So, the Link gave me a really good first impression. The blade is a little thin for the weight, but that's fine. The lock doesn't engage as much as I'd like it to, but I'm super picky about liner locks. But all in all, this is a well made knife at any price point.

Kershaw Link EDC Pocket Knife - Product 1

Kershaw Link EDC Pocket Knife - Product 2

Kershaw Link EDC Pocket Knife - Product 3

Kershaw Link EDC Pocket Knife - Product 4

Kershaw Link EDC Pocket Knife - Product 5

Kershaw Link EDC Pocket Knife - Product 6
Kershaw Link EDC Pocket Knife - Product 7

Kershaw Link EDC Pocket Knife - Product 8

Kershaw Link EDC Pocket Knife - Product 9

Build Quality


I've never owned one of their high end Zero Tolerance models, but from what I've read and the photos I've seen, it's believable that these are close cousins, which is awesome. Having similar models where the price mostly a function of the quality of the steel is a good philosophy. If I like the Link, then I know I will really like one with high end steel. But I can carry a lower end version just to see if I like it.

Normally even Kershaw's lower end products have a decent build quality, but with this model, I can get a glimpse of what they are capable of. My only other USA made Kershaw was a Skyline, and while I liked it and still occasionally carry it, the fit and finish issues didn't make me a big fan. It still rankles my OCD every time I see the broken off tip, which came that way from a USA made factory with no excuses to let it out the door like that.

While the Freefall, Swerve, Chill, Brawler, etc. were good enough to give to a non-enthusiast as a gift, this is the first model I've purchased where the build quality is good enough to where I personally would carry it, because I have some awesome pocket knives. A couple like the Freefall almost clicked with me, but it was just a little rough around the edges.

Fit and Finish



Overall, very good. The acid washing could be a little more uniform, but I understand that it's supposed to look imperfect, like artisan bread or something, but eh, it could be a little better. The assisted deployment could be a little smoother for the price point. It deploys with about the same feel as the cheaper models. From looking at the photos, the lock looks like it engages in the 30% range, which could be better.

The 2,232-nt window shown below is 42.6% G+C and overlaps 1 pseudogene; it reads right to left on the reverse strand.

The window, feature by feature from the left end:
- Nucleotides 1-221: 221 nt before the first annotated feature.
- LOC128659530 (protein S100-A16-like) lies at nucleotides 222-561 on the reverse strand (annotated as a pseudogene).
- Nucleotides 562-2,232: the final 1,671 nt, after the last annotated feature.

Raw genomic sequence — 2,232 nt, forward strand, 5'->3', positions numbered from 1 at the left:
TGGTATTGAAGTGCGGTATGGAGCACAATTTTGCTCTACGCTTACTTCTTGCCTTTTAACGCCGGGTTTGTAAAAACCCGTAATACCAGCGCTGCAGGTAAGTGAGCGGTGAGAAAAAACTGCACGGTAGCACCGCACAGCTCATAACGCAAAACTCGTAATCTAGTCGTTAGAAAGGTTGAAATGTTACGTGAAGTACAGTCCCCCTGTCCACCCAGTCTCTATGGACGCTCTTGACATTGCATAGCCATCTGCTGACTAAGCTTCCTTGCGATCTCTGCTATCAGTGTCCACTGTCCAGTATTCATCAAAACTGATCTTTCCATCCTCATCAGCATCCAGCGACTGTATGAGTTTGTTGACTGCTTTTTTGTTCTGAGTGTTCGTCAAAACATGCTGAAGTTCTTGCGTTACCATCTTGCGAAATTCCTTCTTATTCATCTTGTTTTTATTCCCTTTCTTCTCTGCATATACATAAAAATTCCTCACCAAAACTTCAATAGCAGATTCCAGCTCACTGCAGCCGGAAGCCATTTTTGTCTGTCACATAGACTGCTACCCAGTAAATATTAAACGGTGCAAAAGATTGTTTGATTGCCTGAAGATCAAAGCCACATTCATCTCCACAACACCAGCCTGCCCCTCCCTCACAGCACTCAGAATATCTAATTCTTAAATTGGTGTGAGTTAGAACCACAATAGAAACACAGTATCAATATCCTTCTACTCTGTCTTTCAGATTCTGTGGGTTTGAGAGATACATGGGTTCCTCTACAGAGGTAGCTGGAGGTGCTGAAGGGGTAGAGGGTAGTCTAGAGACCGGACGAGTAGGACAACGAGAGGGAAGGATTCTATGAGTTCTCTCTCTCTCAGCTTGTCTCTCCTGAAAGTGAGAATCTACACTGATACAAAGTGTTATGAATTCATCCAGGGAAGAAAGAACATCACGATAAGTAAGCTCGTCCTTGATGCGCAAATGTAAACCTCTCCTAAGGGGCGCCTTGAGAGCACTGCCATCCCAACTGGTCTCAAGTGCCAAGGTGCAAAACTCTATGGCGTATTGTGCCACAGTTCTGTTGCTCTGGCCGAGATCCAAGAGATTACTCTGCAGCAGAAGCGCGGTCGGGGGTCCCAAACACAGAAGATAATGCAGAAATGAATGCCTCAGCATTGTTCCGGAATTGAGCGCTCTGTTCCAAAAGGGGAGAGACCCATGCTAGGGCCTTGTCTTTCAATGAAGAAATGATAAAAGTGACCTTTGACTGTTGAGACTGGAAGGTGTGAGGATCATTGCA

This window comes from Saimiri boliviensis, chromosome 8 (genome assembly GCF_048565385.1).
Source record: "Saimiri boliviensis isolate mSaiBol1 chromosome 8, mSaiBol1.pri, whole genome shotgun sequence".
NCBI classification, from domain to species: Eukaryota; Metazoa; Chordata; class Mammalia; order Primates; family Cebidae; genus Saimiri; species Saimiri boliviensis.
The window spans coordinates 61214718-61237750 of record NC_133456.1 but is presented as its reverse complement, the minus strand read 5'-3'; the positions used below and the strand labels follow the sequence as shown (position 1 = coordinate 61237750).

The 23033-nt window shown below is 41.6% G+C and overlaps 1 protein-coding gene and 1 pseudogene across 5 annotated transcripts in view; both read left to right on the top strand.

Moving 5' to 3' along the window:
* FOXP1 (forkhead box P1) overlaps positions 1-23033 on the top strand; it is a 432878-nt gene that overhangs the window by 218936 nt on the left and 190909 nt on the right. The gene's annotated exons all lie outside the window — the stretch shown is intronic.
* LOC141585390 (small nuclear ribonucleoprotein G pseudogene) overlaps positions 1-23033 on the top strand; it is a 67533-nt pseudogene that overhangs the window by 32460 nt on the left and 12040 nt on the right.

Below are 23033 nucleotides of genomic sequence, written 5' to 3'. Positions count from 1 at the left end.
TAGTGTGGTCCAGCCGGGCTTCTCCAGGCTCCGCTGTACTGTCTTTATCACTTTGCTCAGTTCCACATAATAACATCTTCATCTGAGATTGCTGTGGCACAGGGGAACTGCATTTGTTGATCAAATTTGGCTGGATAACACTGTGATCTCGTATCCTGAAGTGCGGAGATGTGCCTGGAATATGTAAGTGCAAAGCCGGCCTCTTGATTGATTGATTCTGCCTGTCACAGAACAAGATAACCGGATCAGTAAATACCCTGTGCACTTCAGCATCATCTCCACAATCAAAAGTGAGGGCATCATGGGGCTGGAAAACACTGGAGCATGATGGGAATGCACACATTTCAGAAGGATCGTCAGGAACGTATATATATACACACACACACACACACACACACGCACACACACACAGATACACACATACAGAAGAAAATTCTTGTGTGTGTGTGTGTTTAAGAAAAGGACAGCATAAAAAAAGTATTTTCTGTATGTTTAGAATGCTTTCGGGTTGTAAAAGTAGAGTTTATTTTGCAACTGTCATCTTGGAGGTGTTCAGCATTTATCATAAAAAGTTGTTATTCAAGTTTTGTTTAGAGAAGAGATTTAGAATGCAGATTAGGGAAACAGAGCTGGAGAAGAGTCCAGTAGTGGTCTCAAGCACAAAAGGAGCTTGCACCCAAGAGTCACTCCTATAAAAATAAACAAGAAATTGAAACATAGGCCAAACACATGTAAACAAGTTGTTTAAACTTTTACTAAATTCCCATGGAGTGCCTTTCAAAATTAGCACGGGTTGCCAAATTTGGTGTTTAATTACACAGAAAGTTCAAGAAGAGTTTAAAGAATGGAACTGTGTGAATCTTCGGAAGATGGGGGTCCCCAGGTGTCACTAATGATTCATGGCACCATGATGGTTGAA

But a few minor gripes aside, this is closer to what I would normally expect for a higher end USA made knife. The machining, anodizing and blade centering are all perfect. The clip is even anodized. So, here is a 40 dollar knife with the fit and finish of a 120 dollar knife.

Kershaw Link EDC Pocket Knife - Blade Centered

Blade


This model came with a hollow ground, drop point "saber grind" blade made from USA 420HC steel, which is a decent budget steel. But more important than the chemical composition of the steel is the heat treatment, and for whatever reason, the USA is second to none in that department, not that we don't have competition from the Japanese and Swiss.

Just like with the first time I held my, Dragonfly, I have to overcome my instincts to say the blade is ground too thin and say it's probably perfect for EDC. I would absolutely feel confident about putting this knife to hard use, but I wouldn't consider it a hard use knife, if that makes sense.

The blade on my review sample is well executed: good machining, good edge and good centering on the blade. See, is that so hard? Extra points for the good job this model does on the acid wash. Extra points for a scary sharp edge.

Kershaw Link EDC Pocket Knife - Blade View 1

Kershaw Link EDC Pocket Knife - Blade View 2

Kershaw Link EDC Pocket Knife - Blade View 3

Handle


This model features smooth, gray anodized aluminum scales. The scales on mine look perfectly uniform, and it's an extremely clean look. However, without the clip, there's probably no way to hold this thing if your hands are wet.

Kershaw really did a good job on the handle's anodizing. The way they did the scales looks more like a high end knife. The smoothness is actually a plus for not wearing your pockets or scratching something it comes into contact with. It's not a deal breaker, but I can't help but thinking this knife would be sweet with custom, textured scales of some type.

Clip


The Link features a two way deep carry clip, which comes configured for right-handed tip-up carry and can be moved to the other side if you're a lefty.

The clip is well done on my review sample. Just like with the overall build quality, I finally feel like I hit that magical price point in Kershaw's catalog where they start getting everything right. A deep mounted hourglass clip that's not too stiff, and even anodized. Thank you.

Kershaw Link EDC Pocket Knife - Clip


Locking Mechanism


Liner locks aren't my personal favorite, but they work just fine for my purposes when done right, and this one is done right. I wish the lock engaged a little more, but it seems within specs, and I appreciate that it's not over-engineered. It's a basic liner lock.